Of course, you might point out that I’d been a vegan for a long time before I was raw, so of course I never had to cope with the difficulty of living without animal foods. That’s true, and one thing I always try to keep in mind when I write CR is that a lot of my readers who are exploring raw foods aren’t coming from the same place I was when I found them: I was eating a mostly whole foods vegan diet already, with lots of fresh veggies. Some of my readers are coming from food backgrounds that are 100% cooked and 100% omni, so of course getting into green smoothies and meal sized salads is going to feel like more of a jump. I hope that my site feels welcoming to all of you who are in this position; I was a vegan before I was raw, but I’m not impervious to how hard any food transition can be. And my whole practice as a nutritional counselor is geared toward easing those rocky little crossings.
My friend Kristen is another raw educator who is highly sensitive to how difficult transitions into raw or vegan foods are. And though she’s best noted for her work in the raw food world, I’ve always admired Kristen because she strikes such a terrific high-raw balance. As you know, I like to call my lifestyle a “semi-raw” one; Kristen probably falls closer to the raw end of the diet spectrum than I do, but she and I share a laid back and non-neurotic attitude about how raw we eat, and it’s one of the things we’ve always bonded over. (For those of you that don’t know, Kristen is one of the closest friends I’ve made through blogging.)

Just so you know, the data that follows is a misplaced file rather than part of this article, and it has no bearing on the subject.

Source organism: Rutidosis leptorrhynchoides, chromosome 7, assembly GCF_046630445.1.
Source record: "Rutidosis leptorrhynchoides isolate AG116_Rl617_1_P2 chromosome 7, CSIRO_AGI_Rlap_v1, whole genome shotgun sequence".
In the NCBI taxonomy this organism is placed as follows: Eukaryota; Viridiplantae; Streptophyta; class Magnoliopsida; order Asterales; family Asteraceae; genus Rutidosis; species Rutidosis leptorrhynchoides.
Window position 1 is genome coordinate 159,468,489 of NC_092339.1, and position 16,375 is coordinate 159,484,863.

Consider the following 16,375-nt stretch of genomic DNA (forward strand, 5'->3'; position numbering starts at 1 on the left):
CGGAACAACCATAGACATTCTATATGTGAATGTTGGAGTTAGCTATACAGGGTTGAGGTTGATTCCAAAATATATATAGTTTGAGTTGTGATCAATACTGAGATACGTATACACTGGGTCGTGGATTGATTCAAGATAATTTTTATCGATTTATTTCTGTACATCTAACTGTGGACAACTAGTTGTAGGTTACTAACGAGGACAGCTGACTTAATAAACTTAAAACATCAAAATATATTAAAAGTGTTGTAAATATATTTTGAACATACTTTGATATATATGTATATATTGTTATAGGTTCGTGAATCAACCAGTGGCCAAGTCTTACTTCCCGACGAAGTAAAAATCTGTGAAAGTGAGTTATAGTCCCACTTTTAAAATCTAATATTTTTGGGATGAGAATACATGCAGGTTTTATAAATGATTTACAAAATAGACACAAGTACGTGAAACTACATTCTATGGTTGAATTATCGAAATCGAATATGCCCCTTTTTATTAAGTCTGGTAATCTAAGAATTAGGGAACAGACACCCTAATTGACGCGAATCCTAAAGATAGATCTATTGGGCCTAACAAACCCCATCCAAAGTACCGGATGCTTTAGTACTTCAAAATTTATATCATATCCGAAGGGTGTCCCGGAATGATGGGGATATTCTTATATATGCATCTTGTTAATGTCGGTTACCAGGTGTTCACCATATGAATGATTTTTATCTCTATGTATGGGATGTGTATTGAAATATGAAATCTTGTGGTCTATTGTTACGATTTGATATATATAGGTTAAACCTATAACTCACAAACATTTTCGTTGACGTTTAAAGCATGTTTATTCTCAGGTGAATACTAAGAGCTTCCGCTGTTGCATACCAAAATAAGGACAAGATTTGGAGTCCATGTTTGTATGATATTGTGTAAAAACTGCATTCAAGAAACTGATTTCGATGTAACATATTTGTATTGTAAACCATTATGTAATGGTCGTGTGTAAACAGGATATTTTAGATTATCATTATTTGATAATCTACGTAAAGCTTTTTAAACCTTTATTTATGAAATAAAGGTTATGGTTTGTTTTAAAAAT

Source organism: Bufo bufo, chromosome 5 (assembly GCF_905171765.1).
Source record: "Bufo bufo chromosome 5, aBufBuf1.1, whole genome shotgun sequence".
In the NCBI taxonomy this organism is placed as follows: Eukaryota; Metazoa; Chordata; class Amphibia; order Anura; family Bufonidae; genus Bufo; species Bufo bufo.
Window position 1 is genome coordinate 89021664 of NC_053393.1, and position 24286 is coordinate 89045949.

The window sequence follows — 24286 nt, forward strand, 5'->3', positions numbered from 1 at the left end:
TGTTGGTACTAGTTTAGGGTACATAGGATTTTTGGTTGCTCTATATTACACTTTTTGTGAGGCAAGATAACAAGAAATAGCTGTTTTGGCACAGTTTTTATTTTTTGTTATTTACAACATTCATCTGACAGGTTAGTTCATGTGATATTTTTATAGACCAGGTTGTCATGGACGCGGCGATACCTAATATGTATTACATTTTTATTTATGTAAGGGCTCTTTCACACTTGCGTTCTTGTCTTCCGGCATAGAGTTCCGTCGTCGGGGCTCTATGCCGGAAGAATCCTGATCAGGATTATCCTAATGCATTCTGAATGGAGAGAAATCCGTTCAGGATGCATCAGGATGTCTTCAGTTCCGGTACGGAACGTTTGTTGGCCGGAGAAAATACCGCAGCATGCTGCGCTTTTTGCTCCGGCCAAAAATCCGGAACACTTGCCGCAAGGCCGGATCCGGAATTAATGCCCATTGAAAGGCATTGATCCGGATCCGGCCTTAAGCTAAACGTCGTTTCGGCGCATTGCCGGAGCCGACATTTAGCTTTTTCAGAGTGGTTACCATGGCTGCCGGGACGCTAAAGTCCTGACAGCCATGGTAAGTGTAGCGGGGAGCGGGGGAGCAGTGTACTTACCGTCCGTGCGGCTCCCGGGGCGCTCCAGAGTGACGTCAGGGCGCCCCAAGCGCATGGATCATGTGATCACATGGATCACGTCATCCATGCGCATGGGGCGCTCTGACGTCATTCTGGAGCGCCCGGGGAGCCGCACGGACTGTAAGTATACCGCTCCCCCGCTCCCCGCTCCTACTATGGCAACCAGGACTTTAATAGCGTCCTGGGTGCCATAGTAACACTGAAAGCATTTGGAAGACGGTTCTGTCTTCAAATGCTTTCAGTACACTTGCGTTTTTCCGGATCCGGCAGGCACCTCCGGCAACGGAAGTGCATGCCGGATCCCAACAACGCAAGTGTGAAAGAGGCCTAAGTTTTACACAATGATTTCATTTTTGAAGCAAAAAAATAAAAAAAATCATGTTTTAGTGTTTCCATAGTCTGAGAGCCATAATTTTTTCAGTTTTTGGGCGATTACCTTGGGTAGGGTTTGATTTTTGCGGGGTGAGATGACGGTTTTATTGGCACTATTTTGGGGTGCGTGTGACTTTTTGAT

It didn’t surprise me, then, when I found out that Kristen’s newest raw cookbook would be about easy raw, vegan transitions. The book—Kristen Suzanne’s Easy Raw, Vegan Transition Recipes—provides cooked, whole foods recipes, transition (semi-raw) recipes, raw recipes that don’t “feel” raw (like smoothies and guac, which are familiar to all eaters), and raw recipes for new raw foodists. I think that all of Kristen’s e-books are amazingly helpful, information-packed, and approachable for budding raw foodists, but this one, which features favorite recipes from her previous collections, really takes the cake. It’s totally unintimidating and the recipes are all delicious, and I’d gladly recommend it to anyone who’s serious about becoming higher raw.